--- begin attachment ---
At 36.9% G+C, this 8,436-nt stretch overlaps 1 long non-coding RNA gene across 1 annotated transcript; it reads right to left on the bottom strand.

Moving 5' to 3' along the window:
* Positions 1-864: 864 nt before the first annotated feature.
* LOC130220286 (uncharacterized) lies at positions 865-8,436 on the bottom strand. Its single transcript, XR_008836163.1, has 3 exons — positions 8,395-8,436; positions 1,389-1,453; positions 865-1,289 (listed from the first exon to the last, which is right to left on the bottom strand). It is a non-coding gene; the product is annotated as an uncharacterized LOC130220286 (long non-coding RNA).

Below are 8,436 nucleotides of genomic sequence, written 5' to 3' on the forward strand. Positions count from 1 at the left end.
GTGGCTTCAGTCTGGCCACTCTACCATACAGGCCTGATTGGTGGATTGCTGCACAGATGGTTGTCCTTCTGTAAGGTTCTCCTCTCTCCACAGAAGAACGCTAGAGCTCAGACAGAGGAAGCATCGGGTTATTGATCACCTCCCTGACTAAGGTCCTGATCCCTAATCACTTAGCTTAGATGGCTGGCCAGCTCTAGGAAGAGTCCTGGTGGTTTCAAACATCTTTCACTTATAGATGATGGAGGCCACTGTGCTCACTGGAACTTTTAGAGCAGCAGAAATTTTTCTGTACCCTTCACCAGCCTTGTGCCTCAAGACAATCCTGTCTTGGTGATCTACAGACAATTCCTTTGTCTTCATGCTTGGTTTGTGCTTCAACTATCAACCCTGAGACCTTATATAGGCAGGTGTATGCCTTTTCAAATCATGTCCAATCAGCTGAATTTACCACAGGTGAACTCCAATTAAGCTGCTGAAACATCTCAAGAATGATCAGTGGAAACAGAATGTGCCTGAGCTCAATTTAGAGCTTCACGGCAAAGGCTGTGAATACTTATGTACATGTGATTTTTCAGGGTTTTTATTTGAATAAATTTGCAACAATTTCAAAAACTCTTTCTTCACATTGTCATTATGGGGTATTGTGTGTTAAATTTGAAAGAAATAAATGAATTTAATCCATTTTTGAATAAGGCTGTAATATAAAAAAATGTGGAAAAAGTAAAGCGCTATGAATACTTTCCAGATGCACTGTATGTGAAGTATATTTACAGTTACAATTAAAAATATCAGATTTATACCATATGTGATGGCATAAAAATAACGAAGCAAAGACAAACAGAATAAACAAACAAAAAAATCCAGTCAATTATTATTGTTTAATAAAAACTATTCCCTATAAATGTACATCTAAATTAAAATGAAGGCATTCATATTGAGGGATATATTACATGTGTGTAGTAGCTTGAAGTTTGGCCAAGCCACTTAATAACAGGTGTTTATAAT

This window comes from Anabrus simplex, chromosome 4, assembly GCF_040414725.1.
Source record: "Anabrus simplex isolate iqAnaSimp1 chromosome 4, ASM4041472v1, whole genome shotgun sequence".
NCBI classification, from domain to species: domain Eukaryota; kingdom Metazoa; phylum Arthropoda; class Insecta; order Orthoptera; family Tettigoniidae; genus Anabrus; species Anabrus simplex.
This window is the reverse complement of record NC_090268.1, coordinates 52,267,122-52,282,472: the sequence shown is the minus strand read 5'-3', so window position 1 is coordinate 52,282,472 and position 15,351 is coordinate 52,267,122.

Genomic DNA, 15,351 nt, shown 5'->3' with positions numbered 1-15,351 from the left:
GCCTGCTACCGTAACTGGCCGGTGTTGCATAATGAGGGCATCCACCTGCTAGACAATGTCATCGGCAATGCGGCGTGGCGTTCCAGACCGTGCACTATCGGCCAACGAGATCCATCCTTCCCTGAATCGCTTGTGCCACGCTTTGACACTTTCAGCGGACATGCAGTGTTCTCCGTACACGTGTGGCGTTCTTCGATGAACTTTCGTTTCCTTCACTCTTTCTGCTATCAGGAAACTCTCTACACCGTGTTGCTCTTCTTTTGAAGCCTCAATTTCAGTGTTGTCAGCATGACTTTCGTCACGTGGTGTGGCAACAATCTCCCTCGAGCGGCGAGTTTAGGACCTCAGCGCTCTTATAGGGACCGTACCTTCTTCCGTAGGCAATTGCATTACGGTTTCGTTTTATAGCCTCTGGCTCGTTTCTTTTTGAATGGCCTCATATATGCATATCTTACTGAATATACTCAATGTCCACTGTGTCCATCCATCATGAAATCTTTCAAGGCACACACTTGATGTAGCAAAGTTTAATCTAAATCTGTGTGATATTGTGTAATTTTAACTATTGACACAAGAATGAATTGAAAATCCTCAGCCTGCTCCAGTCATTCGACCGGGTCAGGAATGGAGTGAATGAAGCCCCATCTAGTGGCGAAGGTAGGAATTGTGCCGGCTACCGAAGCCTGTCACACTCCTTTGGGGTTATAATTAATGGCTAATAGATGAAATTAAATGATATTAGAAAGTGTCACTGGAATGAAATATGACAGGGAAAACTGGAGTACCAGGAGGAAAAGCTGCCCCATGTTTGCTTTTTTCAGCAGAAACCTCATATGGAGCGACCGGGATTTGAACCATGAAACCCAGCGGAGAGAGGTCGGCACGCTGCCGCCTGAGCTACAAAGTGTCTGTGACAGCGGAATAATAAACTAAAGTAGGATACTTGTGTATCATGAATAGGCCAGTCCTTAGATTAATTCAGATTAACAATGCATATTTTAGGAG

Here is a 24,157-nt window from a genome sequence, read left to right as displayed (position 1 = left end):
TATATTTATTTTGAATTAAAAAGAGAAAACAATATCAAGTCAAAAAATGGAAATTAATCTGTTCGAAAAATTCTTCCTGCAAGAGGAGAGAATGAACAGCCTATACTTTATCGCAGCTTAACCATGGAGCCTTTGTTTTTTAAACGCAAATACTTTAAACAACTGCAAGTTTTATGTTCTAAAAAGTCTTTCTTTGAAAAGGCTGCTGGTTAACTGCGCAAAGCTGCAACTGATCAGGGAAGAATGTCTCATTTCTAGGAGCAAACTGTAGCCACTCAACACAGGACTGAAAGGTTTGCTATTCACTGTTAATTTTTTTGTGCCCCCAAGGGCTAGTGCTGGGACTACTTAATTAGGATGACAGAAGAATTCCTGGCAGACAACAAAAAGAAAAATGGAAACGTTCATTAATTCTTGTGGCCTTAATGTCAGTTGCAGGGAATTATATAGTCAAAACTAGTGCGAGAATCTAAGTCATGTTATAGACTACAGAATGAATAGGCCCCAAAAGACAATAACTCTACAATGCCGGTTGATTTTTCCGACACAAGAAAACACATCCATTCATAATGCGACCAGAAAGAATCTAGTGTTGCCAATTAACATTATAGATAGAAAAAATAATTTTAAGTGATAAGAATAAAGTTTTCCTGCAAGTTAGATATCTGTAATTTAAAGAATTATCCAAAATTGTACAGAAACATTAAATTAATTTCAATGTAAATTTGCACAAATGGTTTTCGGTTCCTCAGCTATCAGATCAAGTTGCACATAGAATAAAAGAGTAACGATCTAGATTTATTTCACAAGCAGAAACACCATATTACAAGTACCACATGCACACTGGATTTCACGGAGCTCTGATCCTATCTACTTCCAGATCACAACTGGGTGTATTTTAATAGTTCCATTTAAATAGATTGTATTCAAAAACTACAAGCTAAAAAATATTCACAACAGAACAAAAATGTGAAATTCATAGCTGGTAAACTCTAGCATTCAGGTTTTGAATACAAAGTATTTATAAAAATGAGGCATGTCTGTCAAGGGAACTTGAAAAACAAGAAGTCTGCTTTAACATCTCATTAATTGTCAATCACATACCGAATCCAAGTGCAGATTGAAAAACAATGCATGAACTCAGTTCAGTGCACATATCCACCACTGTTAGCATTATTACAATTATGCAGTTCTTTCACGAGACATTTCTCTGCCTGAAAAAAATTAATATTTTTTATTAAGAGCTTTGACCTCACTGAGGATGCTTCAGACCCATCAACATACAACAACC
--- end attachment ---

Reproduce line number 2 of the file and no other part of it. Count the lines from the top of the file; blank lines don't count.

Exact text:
Moving 5' to 3' along the window: